Mark Zuckerberg wants to bring the Internet to Refugees
By Tonia Venneri
Facebook founder Mark Zuckerberg has enlisted the help of the United Nations in an effort to bring internet access to refugee camps around the world. The proposal is part of Zuckerberg’s initiative to make the internet a human right.
“I think it’s a great initiative,” said Bill Frelick, director of the refugee program at Human Rights Watch.
Critics have lashed out at Zuckerberg for saying the internet is as important as food and water, but Frelick said the need to communicate is just as important in these situations.
“People commonly assume that the basic needs for refugees are shelter, food, sanitation, which of course are basic needs. But when I’ve sat down with refugees even in emergency situations, one of the top concerns they express is communicating with family members,” said Frelick.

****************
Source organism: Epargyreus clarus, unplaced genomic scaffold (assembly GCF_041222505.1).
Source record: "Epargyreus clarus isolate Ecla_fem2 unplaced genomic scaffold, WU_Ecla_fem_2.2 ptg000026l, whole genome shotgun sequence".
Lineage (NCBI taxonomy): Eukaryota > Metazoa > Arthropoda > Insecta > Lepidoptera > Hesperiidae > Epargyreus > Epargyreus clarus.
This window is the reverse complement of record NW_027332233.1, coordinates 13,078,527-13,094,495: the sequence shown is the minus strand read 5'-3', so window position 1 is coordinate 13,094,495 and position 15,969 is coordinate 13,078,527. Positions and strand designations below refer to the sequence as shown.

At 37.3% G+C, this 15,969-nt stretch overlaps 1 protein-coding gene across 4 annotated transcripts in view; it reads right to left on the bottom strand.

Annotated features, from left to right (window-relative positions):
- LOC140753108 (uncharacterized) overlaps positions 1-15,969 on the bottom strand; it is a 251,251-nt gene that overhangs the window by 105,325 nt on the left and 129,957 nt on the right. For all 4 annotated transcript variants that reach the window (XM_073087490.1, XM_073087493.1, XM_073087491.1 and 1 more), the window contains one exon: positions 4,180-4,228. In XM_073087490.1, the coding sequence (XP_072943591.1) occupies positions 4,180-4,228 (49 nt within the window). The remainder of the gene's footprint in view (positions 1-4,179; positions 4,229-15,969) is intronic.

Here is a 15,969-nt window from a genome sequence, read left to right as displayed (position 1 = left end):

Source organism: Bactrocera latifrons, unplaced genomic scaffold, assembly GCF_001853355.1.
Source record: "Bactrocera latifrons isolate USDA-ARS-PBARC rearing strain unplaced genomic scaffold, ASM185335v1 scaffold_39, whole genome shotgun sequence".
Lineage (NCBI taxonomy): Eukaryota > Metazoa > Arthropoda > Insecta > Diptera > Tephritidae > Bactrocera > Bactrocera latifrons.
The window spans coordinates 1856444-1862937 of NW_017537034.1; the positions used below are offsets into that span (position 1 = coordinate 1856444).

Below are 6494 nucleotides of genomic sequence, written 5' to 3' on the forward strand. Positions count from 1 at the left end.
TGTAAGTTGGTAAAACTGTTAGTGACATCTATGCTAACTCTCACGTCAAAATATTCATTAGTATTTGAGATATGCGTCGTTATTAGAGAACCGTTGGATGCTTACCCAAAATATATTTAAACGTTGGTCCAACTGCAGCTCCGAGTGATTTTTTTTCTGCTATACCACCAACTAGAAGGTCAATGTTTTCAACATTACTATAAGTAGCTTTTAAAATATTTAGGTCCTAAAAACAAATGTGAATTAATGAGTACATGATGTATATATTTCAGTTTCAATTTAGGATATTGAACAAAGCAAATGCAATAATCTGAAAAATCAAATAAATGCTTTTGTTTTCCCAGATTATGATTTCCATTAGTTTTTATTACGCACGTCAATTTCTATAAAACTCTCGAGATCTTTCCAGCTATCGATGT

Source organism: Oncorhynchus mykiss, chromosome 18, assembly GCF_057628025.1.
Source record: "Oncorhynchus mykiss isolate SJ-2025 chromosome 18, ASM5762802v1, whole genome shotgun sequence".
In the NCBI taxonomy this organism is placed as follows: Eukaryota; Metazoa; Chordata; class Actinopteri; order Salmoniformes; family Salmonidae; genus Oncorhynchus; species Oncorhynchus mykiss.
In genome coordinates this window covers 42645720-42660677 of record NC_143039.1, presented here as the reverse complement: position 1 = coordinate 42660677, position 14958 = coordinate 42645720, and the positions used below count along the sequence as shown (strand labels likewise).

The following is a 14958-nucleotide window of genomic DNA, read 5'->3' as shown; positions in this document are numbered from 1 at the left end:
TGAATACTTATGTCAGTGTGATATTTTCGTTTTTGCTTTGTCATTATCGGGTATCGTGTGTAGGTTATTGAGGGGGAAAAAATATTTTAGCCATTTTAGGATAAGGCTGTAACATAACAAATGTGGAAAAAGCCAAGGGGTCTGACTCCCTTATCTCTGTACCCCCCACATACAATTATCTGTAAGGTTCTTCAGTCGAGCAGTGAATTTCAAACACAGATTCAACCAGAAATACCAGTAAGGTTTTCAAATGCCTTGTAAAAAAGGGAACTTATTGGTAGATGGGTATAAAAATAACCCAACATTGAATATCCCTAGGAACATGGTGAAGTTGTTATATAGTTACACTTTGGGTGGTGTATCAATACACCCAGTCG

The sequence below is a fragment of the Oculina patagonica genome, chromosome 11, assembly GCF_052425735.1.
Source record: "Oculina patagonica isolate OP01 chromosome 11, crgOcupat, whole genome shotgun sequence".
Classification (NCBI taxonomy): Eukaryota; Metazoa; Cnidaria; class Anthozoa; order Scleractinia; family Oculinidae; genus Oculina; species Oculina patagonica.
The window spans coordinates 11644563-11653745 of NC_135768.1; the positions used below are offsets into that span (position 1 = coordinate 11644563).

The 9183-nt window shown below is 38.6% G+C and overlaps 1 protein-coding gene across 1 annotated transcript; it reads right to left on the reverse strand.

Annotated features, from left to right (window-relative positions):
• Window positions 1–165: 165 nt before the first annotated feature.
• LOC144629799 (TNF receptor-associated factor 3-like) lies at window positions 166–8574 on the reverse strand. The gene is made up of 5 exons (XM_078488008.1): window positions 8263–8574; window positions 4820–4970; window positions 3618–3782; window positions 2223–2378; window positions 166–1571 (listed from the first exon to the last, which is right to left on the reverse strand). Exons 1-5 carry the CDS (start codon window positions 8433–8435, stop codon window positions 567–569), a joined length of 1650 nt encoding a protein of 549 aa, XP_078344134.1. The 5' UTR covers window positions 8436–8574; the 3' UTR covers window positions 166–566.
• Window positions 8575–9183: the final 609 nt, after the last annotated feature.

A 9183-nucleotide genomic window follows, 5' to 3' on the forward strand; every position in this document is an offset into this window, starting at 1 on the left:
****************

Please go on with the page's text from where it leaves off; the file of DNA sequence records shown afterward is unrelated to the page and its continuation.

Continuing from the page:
During his address to the UN, Zuckerberg stressed the importance of the internet as a way to increase the quality of life for displaced refugees.
“A like or a post won’t stop a tank or a bullet, but when people are connected, we have the chance to build a common global community with a shared understanding,” said Zuckerberg.
Daniel Ferguson, a representative from the Canadian Human Rights International Organization (CHRIO), said refugees can benefit from using the internet, especially in camps.
“…(refugees) can be really isolated and they don’t have access to the outside world a lot of times, so I think that can be a very positive thing.
In conjunction with these efforts, Facebook launched Internet.org, a non-profit organization that partners with governments and technology companies to try and bring the internet to people without access. Facebook has already funneled one billion dollars into the initiative and Zuckerberg said they are not stopping now.